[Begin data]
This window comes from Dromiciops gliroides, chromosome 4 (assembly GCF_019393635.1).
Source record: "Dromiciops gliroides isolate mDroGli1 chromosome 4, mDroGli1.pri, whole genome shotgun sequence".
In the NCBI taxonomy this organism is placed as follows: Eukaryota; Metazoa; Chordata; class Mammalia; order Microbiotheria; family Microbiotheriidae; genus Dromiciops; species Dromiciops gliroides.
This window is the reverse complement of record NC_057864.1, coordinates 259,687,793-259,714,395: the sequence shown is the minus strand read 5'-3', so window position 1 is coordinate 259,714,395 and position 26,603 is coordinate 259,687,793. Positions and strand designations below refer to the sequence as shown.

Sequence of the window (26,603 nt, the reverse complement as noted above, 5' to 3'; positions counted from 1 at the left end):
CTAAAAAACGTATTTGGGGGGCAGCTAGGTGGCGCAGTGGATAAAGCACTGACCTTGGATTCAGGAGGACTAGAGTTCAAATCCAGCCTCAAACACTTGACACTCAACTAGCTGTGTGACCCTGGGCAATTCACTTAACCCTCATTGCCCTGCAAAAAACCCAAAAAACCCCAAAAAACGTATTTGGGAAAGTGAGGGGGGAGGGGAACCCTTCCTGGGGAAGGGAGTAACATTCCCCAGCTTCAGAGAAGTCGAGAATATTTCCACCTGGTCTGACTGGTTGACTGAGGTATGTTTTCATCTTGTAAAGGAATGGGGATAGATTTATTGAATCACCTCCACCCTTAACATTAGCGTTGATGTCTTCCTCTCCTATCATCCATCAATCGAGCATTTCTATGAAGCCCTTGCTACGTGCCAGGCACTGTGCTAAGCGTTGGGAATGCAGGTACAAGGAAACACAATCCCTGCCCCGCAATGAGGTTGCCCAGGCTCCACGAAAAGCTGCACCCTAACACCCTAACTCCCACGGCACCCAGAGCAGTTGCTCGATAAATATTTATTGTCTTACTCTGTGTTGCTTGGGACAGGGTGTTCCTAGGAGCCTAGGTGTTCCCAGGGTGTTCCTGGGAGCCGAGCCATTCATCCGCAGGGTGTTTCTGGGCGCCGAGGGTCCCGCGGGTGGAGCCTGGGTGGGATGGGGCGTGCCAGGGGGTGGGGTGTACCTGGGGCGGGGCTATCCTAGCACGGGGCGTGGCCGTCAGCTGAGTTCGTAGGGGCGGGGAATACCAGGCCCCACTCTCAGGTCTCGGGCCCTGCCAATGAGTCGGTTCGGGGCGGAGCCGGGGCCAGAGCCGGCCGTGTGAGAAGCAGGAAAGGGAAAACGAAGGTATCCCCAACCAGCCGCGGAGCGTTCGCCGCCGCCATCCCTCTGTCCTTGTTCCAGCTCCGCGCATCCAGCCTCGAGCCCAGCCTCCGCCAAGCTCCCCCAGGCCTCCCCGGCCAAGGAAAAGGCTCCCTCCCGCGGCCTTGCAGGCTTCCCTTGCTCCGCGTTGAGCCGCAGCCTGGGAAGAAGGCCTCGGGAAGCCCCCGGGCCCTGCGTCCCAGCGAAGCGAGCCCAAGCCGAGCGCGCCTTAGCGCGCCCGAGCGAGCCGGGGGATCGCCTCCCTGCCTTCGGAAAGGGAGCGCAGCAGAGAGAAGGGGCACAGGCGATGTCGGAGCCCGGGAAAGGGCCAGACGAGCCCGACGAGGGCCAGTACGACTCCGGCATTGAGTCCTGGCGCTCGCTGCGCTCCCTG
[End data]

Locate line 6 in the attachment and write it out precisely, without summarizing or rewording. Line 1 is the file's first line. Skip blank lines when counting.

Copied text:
CTAAAAAACGTATTTGGGGGGCAGCTAGGTGGCGCAGTGGATAAAGCACTGACCTTGGATTCAGGAGGACTAGAGTTCAAATCCAGCCTCAAACACTTGACACTCAACTAGCTGTGTGACCCTGGGCAATTCACTTAACCCTCATTGCCCTGCAAAAAACCCAAAAAACCCCAAAAAACGTATTTGGGAAAGTGAGGGGGGAGGGGAACCCTTCCTGGGGAAGGGAGTAACATTCCCCAGCTTCAGAGAAGTCGAGAATATTTCCACCTGGTCTGACTGGTTGACTGAGGTATGTTTTCATCTTGTAAAGGAATGGGGATAGATTTATTGAATCACCTCCACCCTTAACATTAGCGTTGATGTCTTCCTCTCCTATCATCCATCAATCGAGCATTTCTATGAAGCCCTTGCTACGTGCCAGGCACTGTGCTAAGCGTTGGGAATGCAGGTACAAGGAAACACAATCCCTGCCCCGCAATGAGGTTGCCCAGGCTCCACGAAAAGCTGCACCCTAACACCCTAACTCCCACGGCACCCAGAGCAGTTGCTCGATAAATATTTATTGTCTTACTCTGTGTTGCTTGGGACAGGGTGTTCCTAGGAGCCTAGGTGTTCCCAGGGTGTTCCTGGGAGCCGAGCCATTCATCCGCAGGGTGTTTCTGGGCGCCGAGGGTCCCGCGGGTGGAGCCTGGGTGGGATGGGGCGTGCCAGGGGGTGGGGTGTACCTGGGGCGGGGCTATCCTAGCACGGGGCGTGGCCGTCAGCTGAGTTCGTAGGGGCGGGGAATACCAGGCCCCACTCTCAGGTCTCGGGCCCTGCCAATGAGTCGGTTCGGGGCGGAGCCGGGGCCAGAGCCGGCCGTGTGAGAAGCAGGAAAGGGAAAACGAAGGTATCCCCAACCAGCCGCGGAGCGTTCGCCGCCGCCATCCCTCTGTCCTTGTTCCAGCTCCGCGCATCCAGCCTCGAGCCCAGCCTCCGCCAAGCTCCCCCAGGCCTCCCCGGCCAAGGAAAAGGCTCCCTCCCGCGGCCTTGCAGGCTTCCCTTGCTCCGCGTTGAGCCGCAGCCTGGGAAGAAGGCCTCGGGAAGCCCCCGGGCCCTGCGTCCCAGCGAAGCGAGCCCAAGCCGAGCGCGCCTTAGCGCGCCCGAGCGAGCCGGGGGATCGCCTCCCTGCCTTCGGAAAGGGAGCGCAGCAGAGAGAAGGGGCACAGGCGATGTCGGAGCCCGGGAAAGGGCCAGACGAGCCCGACGAGGGCCAGTACGACTCCGGCATTGAGTCCTGGCGCTCGCTGCGCTCCCTG